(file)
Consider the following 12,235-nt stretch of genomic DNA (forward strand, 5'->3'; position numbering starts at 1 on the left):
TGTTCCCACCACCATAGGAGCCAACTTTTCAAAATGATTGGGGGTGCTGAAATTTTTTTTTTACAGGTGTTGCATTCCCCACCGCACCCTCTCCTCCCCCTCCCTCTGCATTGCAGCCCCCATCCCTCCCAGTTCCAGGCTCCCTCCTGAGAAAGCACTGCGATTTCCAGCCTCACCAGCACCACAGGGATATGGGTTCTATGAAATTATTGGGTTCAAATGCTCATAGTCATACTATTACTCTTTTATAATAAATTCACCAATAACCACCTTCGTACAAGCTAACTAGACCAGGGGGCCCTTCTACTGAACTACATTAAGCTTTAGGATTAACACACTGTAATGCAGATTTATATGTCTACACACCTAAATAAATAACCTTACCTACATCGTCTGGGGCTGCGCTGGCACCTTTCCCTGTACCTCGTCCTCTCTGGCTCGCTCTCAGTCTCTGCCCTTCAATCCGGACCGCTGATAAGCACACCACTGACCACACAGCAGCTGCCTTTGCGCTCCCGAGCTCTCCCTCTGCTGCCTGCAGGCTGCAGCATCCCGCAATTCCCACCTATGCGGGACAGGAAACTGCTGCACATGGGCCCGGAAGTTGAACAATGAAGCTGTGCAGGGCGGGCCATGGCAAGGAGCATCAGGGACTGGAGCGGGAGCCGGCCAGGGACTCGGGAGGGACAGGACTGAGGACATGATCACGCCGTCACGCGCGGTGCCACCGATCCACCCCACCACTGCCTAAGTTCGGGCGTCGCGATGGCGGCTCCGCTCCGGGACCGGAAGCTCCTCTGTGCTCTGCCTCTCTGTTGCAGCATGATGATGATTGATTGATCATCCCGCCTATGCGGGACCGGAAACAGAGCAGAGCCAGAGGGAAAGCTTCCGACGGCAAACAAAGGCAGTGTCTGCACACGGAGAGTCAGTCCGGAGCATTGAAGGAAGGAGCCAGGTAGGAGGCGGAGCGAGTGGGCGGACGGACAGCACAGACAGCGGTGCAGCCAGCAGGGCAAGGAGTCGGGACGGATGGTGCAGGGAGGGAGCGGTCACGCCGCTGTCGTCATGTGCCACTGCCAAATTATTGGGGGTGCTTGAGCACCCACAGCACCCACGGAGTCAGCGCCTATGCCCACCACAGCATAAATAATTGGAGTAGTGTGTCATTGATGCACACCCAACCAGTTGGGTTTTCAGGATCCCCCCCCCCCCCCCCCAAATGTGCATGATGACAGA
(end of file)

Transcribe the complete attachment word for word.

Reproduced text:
Consider the following 12,235-nt stretch of genomic DNA (forward strand, 5'->3'; position numbering starts at 1 on the left):
TGTTCCCACCACCATAGGAGCCAACTTTTCAAAATGATTGGGGGTGCTGAAATTTTTTTTTTACAGGTGTTGCATTCCCCACCGCACCCTCTCCTCCCCCTCCCTCTGCATTGCAGCCCCCATCCCTCCCAGTTCCAGGCTCCCTCCTGAGAAAGCACTGCGATTTCCAGCCTCACCAGCACCACAGGGATATGGGTTCTATGAAATTATTGGGTTCAAATGCTCATAGTCATACTATTACTCTTTTATAATAAATTCACCAATAACCACCTTCGTACAAGCTAACTAGACCAGGGGGCCCTTCTACTGAACTACATTAAGCTTTAGGATTAACACACTGTAATGCAGATTTATATGTCTACACACCTAAATAAATAACCTTACCTACATCGTCTGGGGCTGCGCTGGCACCTTTCCCTGTACCTCGTCCTCTCTGGCTCGCTCTCAGTCTCTGCCCTTCAATCCGGACCGCTGATAAGCACACCACTGACCACACAGCAGCTGCCTTTGCGCTCCCGAGCTCTCCCTCTGCTGCCTGCAGGCTGCAGCATCCCGCAATTCCCACCTATGCGGGACAGGAAACTGCTGCACATGGGCCCGGAAGTTGAACAATGAAGCTGTGCAGGGCGGGCCATGGCAAGGAGCATCAGGGACTGGAGCGGGAGCCGGCCAGGGACTCGGGAGGGACAGGACTGAGGACATGATCACGCCGTCACGCGCGGTGCCACCGATCCACCCCACCACTGCCTAAGTTCGGGCGTCGCGATGGCGGCTCCGCTCCGGGACCGGAAGCTCCTCTGTGCTCTGCCTCTCTGTTGCAGCATGATGATGATTGATTGATCATCCCGCCTATGCGGGACCGGAAACAGAGCAGAGCCAGAGGGAAAGCTTCCGACGGCAAACAAAGGCAGTGTCTGCACACGGAGAGTCAGTCCGGAGCATTGAAGGAAGGAGCCAGGTAGGAGGCGGAGCGAGTGGGCGGACGGACAGCACAGACAGCGGTGCAGCCAGCAGGGCAAGGAGTCGGGACGGATGGTGCAGGGAGGGAGCGGTCACGCCGCTGTCGTCATGTGCCACTGCCAAATTATTGGGGGTGCTTGAGCACCCACAGCACCCACGGAGTCAGCGCCTATGCCCACCACAGCATAAATAATTGGAGTAGTGTGTCATTGATGCACACCCAACCAGTTGGGTTTTCAGGATCCCCCCCCCCCCCCCCCAAATGTGCATGATGACAGA